Poker-Playing AIs Today, Skynet Tomorrow

Making computers unbeatable at Texas Hold ’em could lead to big breakthroughs in artificial intelligence

3 min read
poker chips and cards
Photo: Getty Images

Life is not a game. But there are similarities. That’s why it’s worthwhile to invent artificial-intelligence algorithms that can win games. One such AI has now finally solved one of the simplest versions of poker. It’s a crucial first step on a potentially long road toward beating human poker champions in more complex versions of the games. This isn’t just about bragging rights: Poker playing can train computer algorithms to tackle the complexities of real-world challenges in security and medicine, where the available information is rarely perfect or complete.

The many possibilities for deception in poker means there are a huge number of possible plays, even in a limited version with just two players. Computers have solved simpler games such as Connect Four and checkers by figuring out the perfect, unbeatable strategy for each move starting from the beginning of each game. But analyzing all the possible plays in even the simplest poker game is a far greater challenge because each player has hidden cards—information hidden from the opponent. In that sense, poker is an “imperfect-information game,” similar to real-world scenarios with various degrees of uncertainty.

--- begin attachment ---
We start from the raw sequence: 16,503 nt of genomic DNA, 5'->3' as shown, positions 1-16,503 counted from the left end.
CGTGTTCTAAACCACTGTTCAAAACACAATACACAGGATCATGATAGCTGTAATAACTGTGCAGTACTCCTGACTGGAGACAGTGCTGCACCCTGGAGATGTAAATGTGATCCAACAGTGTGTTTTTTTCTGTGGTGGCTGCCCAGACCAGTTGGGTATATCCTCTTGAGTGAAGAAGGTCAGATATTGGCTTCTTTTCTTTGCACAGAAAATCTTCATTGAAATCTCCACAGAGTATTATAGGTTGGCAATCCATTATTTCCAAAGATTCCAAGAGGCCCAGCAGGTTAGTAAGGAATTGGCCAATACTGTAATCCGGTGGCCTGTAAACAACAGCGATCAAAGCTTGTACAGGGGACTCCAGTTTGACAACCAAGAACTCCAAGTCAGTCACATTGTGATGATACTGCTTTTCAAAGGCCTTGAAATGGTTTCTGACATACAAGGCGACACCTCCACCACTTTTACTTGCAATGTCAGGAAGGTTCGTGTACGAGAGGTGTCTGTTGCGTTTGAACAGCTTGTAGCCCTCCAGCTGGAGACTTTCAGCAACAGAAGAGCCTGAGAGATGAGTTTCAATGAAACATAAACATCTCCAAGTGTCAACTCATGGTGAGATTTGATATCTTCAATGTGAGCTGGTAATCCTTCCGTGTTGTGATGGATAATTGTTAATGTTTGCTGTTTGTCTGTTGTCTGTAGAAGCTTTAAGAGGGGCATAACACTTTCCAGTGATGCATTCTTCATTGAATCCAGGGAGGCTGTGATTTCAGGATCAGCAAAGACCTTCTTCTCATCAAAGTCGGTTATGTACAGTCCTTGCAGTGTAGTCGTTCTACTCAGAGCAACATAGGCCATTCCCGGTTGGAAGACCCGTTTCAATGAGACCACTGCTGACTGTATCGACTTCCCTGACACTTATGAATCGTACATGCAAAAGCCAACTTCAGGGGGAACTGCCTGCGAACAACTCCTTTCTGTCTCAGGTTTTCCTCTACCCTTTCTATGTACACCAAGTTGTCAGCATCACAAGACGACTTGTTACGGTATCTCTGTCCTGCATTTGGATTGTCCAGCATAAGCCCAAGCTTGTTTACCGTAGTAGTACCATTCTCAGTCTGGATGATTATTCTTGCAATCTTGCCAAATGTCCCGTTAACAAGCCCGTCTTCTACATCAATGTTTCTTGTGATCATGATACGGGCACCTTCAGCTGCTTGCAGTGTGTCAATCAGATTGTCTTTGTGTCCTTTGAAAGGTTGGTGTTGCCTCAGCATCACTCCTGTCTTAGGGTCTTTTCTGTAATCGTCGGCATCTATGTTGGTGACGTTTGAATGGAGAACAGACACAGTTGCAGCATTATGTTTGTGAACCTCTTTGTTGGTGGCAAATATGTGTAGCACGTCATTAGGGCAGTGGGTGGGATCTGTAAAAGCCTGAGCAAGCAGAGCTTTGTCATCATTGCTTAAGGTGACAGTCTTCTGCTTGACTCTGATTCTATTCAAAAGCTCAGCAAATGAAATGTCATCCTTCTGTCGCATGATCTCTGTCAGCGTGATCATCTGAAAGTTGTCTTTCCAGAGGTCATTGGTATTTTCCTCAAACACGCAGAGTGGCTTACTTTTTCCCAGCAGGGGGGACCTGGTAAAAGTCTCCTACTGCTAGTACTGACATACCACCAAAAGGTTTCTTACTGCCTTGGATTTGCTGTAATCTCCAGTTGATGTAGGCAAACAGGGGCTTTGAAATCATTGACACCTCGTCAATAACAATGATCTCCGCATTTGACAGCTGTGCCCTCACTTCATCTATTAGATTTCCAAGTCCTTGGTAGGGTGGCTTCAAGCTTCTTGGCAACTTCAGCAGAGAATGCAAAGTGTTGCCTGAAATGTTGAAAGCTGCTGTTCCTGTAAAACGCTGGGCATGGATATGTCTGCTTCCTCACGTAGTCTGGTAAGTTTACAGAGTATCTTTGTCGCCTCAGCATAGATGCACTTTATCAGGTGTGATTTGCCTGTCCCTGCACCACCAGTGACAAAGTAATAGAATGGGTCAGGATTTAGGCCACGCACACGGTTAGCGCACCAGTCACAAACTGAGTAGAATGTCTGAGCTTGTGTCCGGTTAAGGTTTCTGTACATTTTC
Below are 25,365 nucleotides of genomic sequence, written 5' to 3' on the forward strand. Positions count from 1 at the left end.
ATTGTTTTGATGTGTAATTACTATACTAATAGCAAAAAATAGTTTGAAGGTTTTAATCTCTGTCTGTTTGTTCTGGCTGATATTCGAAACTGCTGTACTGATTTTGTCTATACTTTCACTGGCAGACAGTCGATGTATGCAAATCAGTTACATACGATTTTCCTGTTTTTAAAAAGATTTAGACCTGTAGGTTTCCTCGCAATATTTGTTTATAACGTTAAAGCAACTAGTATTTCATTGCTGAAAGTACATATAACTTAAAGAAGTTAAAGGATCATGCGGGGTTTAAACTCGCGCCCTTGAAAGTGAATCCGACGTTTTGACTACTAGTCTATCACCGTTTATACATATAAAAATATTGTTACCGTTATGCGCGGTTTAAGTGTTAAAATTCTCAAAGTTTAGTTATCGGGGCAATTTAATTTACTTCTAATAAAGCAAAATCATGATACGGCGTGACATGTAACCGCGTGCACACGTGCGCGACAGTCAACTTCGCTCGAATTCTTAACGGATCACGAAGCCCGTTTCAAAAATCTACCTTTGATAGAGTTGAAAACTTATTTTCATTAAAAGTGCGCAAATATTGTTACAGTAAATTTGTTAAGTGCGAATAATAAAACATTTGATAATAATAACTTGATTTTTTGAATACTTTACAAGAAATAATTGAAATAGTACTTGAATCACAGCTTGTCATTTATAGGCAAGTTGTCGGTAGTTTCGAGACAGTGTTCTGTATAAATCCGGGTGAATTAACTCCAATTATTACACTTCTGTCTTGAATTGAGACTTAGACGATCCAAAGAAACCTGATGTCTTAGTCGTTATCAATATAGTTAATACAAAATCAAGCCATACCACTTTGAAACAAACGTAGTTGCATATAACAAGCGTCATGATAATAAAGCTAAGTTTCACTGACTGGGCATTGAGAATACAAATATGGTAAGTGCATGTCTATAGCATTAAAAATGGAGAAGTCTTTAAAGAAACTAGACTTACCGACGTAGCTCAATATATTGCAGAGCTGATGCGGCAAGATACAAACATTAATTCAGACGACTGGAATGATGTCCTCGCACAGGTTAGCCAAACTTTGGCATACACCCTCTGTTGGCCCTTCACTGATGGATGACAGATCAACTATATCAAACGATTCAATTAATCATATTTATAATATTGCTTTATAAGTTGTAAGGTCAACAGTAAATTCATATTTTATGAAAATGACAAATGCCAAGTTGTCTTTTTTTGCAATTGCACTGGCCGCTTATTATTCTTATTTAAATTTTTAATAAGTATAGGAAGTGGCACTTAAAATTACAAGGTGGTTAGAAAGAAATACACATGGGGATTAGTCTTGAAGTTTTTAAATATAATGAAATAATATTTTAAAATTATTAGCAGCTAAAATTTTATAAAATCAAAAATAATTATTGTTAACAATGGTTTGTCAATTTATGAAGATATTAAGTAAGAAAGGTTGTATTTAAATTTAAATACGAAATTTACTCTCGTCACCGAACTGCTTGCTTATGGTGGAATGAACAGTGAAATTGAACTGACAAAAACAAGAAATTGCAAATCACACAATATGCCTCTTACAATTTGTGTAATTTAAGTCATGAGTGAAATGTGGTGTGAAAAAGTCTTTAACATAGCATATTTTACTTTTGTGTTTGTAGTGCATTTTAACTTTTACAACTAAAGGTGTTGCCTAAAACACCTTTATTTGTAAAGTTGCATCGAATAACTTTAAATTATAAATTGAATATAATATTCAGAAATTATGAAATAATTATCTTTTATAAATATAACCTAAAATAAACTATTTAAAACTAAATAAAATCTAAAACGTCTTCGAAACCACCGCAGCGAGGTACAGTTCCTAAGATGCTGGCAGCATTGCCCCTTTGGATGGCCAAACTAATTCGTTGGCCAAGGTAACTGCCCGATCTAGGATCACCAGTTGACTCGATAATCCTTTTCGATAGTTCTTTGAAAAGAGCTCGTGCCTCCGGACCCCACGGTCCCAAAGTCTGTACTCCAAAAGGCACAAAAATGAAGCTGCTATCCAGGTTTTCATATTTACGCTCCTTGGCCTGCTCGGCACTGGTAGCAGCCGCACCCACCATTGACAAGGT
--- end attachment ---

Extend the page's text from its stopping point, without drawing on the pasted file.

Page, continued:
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Will AI Steal Submarines’ Stealth?

Better detection will make the oceans transparent—and perhaps doom mutually assured destruction

11 min read
A photo of a submarine in the water under a partly cloudy sky.

The Virginia-class fast attack submarine USS Virginia cruises through the Mediterranean in 2010. Back then, it could effectively disappear just by diving.

U.S. Navy

Submarines are valued primarily for their ability to hide. The assurance that submarines would likely survive the first missile strike in a nuclear war and thus be able to respond by launching missiles in a second strike is key to the strategy of deterrence known as mutually assured destruction. Any new technology that might render the oceans effectively transparent, making it trivial to spot lurking submarines, could thus undermine the peace of the world. For nearly a century, naval engineers have striven to develop ever-faster, ever-quieter submarines. But they have worked just as hard at advancing a wide array of radar, sonar, and other technologies designed to detect, target, and eliminate enemy submarines.

The balance seemed to turn with the emergence of nuclear-powered submarines in the early 1960s. In a 2015 study for the Center for Strategic and Budgetary Assessment, Bryan Clark, a naval specialist now at the Hudson Institute, noted that the ability of these boats to remain submerged for long periods of time made them “nearly impossible to find with radar and active sonar.” But even these stealthy submarines produce subtle, very-low-frequency noises that can be picked up from far away by networks of acoustic hydrophone arrays mounted to the seafloor.

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